Molecular Epidemiology of HIV Transmission in a Dental Practice

Science  22 May 1992:
Vol. 256, Issue 5060, pp. 1165-1171
DOI: 10.1126/science.256.5060.1165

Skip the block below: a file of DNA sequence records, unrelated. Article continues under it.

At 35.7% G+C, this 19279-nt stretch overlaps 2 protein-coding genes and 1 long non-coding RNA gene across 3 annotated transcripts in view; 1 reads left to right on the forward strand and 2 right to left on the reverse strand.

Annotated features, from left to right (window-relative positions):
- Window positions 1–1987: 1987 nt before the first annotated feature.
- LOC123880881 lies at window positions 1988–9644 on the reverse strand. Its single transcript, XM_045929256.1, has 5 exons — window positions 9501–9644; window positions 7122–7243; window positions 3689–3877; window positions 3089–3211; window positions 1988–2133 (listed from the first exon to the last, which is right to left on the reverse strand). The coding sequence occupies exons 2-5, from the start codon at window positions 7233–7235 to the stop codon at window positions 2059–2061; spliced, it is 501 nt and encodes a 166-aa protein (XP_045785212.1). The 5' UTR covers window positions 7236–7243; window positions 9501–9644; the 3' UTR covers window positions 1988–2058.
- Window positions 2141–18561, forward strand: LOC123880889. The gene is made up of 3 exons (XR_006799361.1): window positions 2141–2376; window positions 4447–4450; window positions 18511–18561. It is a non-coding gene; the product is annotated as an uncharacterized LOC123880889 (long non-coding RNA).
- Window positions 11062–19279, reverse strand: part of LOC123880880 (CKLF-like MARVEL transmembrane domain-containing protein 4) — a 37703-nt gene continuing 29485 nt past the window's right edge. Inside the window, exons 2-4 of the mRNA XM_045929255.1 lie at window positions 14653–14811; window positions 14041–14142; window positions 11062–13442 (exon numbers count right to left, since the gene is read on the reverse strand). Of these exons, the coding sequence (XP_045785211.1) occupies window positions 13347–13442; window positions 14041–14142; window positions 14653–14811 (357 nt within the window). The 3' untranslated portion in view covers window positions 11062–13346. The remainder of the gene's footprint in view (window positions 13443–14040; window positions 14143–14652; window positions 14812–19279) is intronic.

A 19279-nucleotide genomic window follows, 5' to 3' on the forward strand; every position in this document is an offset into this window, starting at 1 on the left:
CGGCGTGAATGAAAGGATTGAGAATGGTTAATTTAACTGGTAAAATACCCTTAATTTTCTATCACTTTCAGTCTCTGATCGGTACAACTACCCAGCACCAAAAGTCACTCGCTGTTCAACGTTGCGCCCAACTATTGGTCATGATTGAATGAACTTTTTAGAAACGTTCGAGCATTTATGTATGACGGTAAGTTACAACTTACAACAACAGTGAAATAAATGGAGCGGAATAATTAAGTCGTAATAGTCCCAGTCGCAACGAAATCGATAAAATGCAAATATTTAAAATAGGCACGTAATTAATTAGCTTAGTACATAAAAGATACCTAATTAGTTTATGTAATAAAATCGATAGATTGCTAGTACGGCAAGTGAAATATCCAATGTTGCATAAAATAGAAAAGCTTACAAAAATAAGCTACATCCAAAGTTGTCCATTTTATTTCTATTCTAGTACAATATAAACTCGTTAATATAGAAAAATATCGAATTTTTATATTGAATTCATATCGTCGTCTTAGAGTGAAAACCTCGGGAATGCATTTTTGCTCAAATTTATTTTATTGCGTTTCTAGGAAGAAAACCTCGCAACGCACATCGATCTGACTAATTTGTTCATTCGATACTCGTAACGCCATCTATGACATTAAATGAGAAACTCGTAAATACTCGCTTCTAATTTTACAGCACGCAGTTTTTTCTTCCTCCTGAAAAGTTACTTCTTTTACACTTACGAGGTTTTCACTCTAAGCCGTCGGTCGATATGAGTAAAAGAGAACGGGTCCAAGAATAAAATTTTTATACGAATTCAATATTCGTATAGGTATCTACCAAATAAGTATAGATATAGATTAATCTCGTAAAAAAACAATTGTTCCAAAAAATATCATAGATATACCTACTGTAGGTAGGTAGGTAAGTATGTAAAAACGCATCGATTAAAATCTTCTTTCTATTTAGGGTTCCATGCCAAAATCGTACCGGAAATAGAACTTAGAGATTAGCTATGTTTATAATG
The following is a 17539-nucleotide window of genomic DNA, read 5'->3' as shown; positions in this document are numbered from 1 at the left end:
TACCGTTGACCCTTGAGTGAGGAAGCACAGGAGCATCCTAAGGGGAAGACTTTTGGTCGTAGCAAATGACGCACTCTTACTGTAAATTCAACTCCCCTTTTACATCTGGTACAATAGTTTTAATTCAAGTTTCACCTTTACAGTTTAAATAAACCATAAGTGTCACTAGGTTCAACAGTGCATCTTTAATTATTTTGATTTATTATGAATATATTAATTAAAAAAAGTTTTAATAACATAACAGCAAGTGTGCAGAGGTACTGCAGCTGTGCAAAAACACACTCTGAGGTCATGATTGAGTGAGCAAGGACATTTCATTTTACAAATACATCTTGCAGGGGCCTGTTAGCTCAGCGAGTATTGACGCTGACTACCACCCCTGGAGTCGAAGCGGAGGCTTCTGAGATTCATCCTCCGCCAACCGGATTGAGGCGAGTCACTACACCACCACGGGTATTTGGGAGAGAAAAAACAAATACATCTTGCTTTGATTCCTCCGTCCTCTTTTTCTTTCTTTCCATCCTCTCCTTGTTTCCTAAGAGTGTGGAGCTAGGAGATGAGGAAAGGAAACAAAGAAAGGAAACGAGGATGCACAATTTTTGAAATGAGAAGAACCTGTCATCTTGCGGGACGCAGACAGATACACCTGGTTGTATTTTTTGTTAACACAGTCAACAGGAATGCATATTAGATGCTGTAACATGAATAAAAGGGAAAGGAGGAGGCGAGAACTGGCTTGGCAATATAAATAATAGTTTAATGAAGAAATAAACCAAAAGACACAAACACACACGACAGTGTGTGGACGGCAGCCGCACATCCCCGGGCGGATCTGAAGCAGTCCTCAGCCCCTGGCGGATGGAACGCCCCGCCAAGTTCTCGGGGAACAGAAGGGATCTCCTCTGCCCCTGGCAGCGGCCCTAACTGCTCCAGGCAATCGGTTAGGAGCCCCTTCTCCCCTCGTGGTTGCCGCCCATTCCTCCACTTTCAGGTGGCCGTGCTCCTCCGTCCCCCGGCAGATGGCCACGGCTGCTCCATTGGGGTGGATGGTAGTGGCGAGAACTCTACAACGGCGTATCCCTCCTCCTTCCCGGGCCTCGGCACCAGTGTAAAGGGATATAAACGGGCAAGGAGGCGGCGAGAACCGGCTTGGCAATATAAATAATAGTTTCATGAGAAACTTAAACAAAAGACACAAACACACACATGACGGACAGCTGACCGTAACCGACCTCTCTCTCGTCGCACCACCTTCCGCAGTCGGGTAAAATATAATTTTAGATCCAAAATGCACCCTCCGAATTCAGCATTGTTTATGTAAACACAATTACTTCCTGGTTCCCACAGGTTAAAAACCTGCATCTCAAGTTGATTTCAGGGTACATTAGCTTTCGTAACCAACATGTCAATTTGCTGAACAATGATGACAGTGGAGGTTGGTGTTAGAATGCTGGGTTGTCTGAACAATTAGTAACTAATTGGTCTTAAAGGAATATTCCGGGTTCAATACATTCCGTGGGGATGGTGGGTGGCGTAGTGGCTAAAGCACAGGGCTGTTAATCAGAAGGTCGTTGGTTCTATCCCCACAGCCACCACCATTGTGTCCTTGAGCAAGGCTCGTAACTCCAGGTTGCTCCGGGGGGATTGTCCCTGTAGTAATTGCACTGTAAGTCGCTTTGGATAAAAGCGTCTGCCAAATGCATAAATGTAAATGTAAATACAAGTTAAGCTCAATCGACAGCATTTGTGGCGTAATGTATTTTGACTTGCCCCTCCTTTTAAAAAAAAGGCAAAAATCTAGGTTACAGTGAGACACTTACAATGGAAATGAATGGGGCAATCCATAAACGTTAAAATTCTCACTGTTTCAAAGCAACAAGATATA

Human immunodeficiency virus type 1 (HIV-1) transmission from infected patients to health-care workers has been well documented, but transmission from an infected healthcare worker to a patient has not been reported. After identification of an acquired immunodeficiency syndrome (AIDS) patient who had no known risk factors for HIV infection but who had undergone an invasive procedure performed by a dentist with AIDS, six other patients of this dentist were found to be HIV-infected. Molecular biologic studies were conducted to complement the epidemiologic investigation. Portions of the HIV proviral envelope gene from each of the seven patients, the dentist, and 35 HIV-infected persons from the local geographic area were amplified by polymerase chain reaction and sequenced. Three separate comparative genetic analyses—genetic distance measurements, phylogenetic tree analysis, and amino acid signature pattern analysis—showed that the viruses from the dentist and five dental patients were closely related. These data, together with the epidemiologic investigation, indicated that these patients became infected with HIV while receiving care from a dentist with AIDS.

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